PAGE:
ABSTRACT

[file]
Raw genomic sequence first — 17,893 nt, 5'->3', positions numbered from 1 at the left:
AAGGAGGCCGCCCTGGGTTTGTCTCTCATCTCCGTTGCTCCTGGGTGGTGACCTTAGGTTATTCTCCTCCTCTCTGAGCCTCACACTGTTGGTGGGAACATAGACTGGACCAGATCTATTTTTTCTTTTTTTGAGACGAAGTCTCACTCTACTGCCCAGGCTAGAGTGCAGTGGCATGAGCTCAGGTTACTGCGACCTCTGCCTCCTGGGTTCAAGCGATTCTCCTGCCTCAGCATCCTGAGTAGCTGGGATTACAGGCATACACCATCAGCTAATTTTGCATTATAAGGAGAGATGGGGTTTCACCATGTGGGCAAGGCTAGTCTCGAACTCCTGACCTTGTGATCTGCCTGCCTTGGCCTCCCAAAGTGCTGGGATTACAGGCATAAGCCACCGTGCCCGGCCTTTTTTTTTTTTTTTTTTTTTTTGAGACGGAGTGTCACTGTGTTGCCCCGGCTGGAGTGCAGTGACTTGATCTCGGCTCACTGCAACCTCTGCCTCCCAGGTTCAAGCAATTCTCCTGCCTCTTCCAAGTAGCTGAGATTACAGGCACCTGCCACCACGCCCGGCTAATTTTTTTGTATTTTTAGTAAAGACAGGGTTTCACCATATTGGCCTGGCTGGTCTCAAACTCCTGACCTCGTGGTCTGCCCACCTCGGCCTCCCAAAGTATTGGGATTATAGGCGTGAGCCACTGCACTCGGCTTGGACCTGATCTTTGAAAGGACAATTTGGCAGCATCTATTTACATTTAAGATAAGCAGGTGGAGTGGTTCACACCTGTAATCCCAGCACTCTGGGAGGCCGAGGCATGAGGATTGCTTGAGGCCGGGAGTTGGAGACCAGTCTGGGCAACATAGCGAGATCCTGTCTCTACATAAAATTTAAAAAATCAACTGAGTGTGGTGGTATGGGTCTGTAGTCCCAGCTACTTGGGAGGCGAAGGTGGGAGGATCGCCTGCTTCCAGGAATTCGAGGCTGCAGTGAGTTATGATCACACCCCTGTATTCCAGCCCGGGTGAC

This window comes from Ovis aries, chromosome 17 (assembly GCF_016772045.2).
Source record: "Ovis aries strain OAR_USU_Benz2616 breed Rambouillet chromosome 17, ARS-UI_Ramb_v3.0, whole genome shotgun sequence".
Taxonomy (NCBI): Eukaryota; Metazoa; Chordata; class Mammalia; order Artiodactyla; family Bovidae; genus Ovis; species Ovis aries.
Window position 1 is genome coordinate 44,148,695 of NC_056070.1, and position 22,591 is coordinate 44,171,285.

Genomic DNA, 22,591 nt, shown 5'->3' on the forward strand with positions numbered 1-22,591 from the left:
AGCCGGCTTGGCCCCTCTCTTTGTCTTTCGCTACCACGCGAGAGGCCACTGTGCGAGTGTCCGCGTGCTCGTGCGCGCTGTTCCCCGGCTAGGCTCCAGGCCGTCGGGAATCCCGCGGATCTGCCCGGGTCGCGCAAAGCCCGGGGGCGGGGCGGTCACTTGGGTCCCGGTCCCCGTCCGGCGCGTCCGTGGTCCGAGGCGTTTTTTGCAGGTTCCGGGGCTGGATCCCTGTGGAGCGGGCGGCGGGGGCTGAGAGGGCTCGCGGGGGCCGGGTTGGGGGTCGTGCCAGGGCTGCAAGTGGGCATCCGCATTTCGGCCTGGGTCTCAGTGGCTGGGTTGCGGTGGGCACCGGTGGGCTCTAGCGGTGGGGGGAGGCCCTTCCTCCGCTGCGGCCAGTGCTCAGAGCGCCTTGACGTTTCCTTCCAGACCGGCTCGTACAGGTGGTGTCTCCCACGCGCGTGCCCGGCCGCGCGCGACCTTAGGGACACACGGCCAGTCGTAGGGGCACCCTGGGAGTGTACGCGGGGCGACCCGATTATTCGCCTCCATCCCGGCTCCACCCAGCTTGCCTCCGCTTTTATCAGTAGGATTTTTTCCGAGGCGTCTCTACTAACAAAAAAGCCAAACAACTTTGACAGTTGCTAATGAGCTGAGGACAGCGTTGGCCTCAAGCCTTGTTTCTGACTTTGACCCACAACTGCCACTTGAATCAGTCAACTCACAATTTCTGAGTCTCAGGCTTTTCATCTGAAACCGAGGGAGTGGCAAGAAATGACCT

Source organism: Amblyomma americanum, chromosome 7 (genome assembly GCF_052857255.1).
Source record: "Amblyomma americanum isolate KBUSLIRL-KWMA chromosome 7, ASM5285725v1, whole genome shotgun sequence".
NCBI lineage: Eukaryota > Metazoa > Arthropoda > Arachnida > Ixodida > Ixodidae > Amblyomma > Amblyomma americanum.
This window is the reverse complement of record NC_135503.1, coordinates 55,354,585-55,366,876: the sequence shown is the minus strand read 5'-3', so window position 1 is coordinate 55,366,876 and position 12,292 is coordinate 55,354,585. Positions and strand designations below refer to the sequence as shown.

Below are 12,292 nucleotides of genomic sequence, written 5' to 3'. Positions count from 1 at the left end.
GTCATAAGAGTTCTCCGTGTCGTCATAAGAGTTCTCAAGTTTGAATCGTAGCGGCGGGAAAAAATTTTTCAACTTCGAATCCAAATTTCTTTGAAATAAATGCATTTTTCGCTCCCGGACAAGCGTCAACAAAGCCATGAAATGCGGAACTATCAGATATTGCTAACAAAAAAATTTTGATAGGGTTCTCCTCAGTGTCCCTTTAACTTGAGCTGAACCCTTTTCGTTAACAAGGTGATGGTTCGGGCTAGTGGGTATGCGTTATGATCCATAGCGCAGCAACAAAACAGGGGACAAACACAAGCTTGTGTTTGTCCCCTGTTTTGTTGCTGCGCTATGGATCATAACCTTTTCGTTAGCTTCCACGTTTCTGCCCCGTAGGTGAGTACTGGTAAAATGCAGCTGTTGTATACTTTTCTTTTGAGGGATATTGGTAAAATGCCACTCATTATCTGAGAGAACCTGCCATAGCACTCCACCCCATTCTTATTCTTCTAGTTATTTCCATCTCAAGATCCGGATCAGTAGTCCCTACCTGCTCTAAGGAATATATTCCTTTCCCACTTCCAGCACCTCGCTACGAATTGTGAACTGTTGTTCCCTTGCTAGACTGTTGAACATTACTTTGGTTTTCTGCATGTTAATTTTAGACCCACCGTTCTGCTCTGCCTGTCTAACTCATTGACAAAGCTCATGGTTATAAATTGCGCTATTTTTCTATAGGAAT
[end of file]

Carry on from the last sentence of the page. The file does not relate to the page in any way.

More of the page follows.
Reading growth on the Early Grade Reading Assessment (EGRA) in coastal Kenya was connected to commonly considered socioeconomic status (SES) variables. Initially, using a socioeconomics determinants model to understand its effect on health and literacy, the research then moved toward a sociocultural determinants model that provides more context around socioeconomic status. Reading items, such as letter-sound recognition, which showed growth, suggested the value of the transfer of home language literacy to school literacy learning in the context of Kiswahili and Kigiriama.